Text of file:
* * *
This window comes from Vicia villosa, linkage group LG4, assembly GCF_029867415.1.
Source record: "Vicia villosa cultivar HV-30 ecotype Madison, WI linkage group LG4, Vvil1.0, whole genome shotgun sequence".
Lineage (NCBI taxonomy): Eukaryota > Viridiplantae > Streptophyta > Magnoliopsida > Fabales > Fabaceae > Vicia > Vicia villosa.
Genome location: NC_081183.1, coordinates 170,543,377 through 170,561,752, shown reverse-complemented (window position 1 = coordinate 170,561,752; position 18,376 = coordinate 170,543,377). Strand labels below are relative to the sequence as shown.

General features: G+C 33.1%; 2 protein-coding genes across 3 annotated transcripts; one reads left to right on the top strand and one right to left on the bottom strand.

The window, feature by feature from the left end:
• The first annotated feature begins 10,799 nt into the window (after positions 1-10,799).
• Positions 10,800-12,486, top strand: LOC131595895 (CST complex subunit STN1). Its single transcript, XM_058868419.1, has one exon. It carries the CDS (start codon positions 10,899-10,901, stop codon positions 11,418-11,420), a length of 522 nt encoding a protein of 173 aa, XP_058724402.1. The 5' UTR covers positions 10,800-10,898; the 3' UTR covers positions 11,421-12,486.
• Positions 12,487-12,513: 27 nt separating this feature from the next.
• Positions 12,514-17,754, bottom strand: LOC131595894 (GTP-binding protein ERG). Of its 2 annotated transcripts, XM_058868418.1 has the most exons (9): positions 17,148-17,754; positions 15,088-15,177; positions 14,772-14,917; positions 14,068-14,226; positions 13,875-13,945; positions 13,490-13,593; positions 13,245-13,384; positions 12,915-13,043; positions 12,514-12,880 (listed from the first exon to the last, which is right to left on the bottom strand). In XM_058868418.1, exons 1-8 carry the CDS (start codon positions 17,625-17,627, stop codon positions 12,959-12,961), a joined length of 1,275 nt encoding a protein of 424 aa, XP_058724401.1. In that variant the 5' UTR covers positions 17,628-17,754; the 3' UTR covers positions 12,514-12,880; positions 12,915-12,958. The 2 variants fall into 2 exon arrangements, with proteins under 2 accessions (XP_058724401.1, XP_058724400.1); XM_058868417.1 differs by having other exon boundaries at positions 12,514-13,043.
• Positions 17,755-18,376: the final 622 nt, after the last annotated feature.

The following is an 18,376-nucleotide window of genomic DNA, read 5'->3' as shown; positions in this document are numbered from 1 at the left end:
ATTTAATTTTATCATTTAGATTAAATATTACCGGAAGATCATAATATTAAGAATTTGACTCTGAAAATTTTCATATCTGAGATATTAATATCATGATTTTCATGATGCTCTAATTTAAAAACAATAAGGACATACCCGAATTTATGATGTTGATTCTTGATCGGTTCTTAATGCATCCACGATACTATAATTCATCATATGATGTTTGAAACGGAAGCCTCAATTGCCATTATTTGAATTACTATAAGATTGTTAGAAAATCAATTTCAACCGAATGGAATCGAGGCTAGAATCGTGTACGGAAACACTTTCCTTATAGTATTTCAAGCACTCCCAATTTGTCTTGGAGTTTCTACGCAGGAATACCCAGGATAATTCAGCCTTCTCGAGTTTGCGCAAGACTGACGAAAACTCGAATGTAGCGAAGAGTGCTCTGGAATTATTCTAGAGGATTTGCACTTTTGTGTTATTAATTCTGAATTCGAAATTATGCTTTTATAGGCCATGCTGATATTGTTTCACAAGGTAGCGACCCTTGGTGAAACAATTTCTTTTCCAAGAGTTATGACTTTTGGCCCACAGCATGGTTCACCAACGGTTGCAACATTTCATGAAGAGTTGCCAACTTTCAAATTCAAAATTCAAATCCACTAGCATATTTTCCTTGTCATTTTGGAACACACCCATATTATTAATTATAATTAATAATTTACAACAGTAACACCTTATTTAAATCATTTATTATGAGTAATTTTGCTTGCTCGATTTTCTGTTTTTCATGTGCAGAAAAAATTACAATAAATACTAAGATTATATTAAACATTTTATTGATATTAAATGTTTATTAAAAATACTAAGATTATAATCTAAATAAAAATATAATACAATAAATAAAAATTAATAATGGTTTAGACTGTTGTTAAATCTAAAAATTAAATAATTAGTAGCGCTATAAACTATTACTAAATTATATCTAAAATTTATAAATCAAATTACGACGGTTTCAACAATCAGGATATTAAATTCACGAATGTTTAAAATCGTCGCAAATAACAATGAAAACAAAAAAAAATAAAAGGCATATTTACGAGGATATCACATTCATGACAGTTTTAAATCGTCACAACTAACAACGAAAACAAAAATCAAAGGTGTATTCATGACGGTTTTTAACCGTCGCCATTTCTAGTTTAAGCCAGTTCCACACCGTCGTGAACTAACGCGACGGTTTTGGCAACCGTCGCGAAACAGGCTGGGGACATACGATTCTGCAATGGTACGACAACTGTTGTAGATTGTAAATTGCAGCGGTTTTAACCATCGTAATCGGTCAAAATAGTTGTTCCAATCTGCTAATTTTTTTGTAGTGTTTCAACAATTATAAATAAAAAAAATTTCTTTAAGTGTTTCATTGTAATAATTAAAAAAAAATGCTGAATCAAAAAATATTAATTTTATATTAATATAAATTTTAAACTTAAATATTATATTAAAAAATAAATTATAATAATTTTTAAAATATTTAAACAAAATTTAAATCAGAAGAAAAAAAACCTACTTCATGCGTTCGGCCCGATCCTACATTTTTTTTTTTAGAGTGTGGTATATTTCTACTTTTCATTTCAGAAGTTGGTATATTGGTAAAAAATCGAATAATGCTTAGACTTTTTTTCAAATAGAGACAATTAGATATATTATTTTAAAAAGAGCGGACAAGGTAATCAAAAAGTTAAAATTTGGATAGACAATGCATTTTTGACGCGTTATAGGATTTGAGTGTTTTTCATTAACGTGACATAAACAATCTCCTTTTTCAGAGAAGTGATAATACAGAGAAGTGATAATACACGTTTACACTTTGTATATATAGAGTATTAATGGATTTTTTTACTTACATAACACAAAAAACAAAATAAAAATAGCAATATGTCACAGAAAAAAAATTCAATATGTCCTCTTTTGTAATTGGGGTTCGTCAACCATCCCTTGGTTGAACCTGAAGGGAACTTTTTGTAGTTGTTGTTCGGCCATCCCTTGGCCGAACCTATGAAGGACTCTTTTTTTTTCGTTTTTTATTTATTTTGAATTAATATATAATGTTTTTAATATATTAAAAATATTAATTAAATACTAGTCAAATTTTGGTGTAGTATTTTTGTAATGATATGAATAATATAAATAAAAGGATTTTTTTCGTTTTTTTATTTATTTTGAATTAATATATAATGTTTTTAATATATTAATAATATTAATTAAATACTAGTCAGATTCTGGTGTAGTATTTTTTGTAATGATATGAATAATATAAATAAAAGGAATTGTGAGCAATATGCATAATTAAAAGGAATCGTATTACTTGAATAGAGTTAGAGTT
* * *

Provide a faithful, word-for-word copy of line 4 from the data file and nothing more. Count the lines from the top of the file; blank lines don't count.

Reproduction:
Genome location: NC_081183.1, coordinates 170,543,377 through 170,561,752, shown reverse-complemented (window position 1 = coordinate 170,561,752; position 18,376 = coordinate 170,543,377). Strand labels below are relative to the sequence as shown.